Dental Phobia

Dental phobia

Dental phobia or dental anxiety is very common. Most people feel some kind of anxiety when visiting the dentist.

Main reasons for dental anxiety:

-          People are usually afraid that it will hurt when they are receiving dental treatment

-          The sound of the drill

-          Many patients don’t like the feeling of being numb (anaesthetized)

-          The needle

-          The water spray

-          Not feeling in control

-          Bad memory (trauma) from previous dental treatment that was associated with pain

-          Fear for diagnosis. Some people cannot face the reality and don’t want to have their suspicious ulcers or swellings diagnosed simply because they are afraid to hear that it is something serious.

What to do if you feel anxious about visiting the dentist and this anxiety has prevented you from seeing one even when you know that you need dental treatment?

There is one clip in the movie What about Bob that I think explains a lot about how to overcome the fear and start gaining back the confidence and collect the courage to see a dentist; Babysteps.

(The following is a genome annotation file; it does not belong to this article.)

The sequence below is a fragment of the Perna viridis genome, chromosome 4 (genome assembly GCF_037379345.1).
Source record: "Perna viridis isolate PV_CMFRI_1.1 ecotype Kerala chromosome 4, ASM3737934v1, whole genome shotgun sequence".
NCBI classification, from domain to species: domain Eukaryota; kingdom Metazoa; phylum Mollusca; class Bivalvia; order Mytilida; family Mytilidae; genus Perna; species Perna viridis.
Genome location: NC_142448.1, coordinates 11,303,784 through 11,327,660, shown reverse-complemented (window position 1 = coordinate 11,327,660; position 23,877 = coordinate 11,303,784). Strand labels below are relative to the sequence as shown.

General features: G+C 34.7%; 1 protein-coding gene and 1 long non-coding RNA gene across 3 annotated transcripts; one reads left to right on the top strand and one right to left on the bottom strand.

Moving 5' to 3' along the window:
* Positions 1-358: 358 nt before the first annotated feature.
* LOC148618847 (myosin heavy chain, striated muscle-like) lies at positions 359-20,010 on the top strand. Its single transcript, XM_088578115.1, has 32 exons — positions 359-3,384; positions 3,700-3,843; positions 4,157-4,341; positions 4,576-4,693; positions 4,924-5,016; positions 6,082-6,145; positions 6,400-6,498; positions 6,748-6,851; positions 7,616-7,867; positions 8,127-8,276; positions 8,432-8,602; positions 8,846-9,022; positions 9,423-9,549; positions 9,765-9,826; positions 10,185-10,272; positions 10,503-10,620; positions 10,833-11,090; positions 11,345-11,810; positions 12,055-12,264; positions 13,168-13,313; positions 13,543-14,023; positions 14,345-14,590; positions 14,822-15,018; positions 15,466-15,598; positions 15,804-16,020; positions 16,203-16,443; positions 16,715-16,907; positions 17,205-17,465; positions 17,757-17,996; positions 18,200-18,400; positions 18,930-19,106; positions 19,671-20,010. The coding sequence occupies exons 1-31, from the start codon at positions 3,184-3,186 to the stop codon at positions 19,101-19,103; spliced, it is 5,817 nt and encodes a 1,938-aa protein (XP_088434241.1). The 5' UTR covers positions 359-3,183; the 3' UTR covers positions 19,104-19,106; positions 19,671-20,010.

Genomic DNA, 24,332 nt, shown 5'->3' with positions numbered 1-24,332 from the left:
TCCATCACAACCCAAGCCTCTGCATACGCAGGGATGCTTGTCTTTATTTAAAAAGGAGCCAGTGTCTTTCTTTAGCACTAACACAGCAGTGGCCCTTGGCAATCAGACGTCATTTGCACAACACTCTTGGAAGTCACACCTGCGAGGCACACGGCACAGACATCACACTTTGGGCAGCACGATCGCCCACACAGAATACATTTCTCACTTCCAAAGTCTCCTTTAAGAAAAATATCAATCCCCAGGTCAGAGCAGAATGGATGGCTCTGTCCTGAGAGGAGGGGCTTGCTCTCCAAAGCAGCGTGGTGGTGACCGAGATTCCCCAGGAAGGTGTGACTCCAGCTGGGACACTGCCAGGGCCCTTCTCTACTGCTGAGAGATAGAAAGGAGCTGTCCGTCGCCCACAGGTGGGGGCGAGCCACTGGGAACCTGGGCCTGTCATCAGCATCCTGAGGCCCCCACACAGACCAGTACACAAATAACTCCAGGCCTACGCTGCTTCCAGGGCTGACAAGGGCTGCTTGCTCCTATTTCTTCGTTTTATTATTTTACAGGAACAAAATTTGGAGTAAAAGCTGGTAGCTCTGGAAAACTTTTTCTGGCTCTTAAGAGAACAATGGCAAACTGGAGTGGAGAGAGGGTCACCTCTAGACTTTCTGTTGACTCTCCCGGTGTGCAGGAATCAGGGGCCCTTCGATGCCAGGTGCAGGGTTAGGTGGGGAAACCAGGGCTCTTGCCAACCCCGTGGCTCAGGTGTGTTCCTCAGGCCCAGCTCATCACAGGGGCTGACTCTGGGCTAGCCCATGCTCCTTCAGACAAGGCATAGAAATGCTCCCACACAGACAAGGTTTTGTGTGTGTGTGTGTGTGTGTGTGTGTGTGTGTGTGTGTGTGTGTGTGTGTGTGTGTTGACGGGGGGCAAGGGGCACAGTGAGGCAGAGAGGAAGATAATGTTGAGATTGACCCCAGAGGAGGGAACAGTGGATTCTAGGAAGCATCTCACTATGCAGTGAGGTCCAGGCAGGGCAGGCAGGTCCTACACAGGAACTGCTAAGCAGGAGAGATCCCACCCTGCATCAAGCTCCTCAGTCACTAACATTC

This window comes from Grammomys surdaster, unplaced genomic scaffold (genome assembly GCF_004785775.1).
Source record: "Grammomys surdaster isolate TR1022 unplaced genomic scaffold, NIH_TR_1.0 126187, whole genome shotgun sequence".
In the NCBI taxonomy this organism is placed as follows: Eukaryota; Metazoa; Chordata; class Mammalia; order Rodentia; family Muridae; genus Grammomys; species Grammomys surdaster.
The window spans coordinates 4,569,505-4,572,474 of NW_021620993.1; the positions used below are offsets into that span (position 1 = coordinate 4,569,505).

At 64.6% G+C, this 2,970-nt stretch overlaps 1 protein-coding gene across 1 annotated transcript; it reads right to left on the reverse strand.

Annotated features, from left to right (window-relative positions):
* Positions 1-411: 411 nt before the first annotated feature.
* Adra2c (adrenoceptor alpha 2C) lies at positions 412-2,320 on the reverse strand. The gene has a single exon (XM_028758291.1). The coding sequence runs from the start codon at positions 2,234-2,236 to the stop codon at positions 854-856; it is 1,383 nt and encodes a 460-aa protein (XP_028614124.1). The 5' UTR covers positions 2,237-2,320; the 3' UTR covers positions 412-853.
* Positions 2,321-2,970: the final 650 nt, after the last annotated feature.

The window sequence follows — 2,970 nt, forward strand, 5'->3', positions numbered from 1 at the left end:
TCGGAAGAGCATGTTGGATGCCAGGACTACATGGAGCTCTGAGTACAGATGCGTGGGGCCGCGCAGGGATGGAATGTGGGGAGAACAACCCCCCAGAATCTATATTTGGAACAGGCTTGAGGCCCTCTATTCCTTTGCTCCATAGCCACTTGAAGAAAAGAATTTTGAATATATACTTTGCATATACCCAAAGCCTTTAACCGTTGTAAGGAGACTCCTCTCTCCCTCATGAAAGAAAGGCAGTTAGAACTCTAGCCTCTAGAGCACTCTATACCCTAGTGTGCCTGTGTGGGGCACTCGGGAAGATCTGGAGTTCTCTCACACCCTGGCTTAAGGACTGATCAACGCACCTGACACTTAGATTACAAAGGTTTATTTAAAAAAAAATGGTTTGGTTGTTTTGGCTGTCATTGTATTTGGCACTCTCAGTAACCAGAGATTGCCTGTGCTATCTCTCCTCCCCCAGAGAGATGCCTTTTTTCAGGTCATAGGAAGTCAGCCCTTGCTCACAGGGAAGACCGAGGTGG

It can take four or even more visits before a phobia patient is ready to open the mouth and receive treatment. It takes patience and time. It might even take some calming medication for the first visits before trying treatment without medication.

What is the most important factor in overcoming the fear and feeling comfortable with your dentist?

-          A compassionate and understanding dentist.

Not all dentists have the skills to understand and treat patients that suffer from dental phobia. It is important to find one that is prepared to treat your phobia before your teeth.

It is almost an art to treat patients that are scared to even sit in the dental chair.

Many times relatives and friends can recommend their dentist if they are happy with her/him. You can nowadays use the internet and the search engines to find dentists or clinics that specialize in treating phobia patients.

Many patients are worried that they might need a lot of treatment because they haven’t been to the dentist for a long time. That is many times not true and many patients are surprised that they need very little treatment or no treatment at all.  

Two dentists of the members on made treating patients with anxiety their special interest.

Dr Rob Endicot

Dr Richard Charon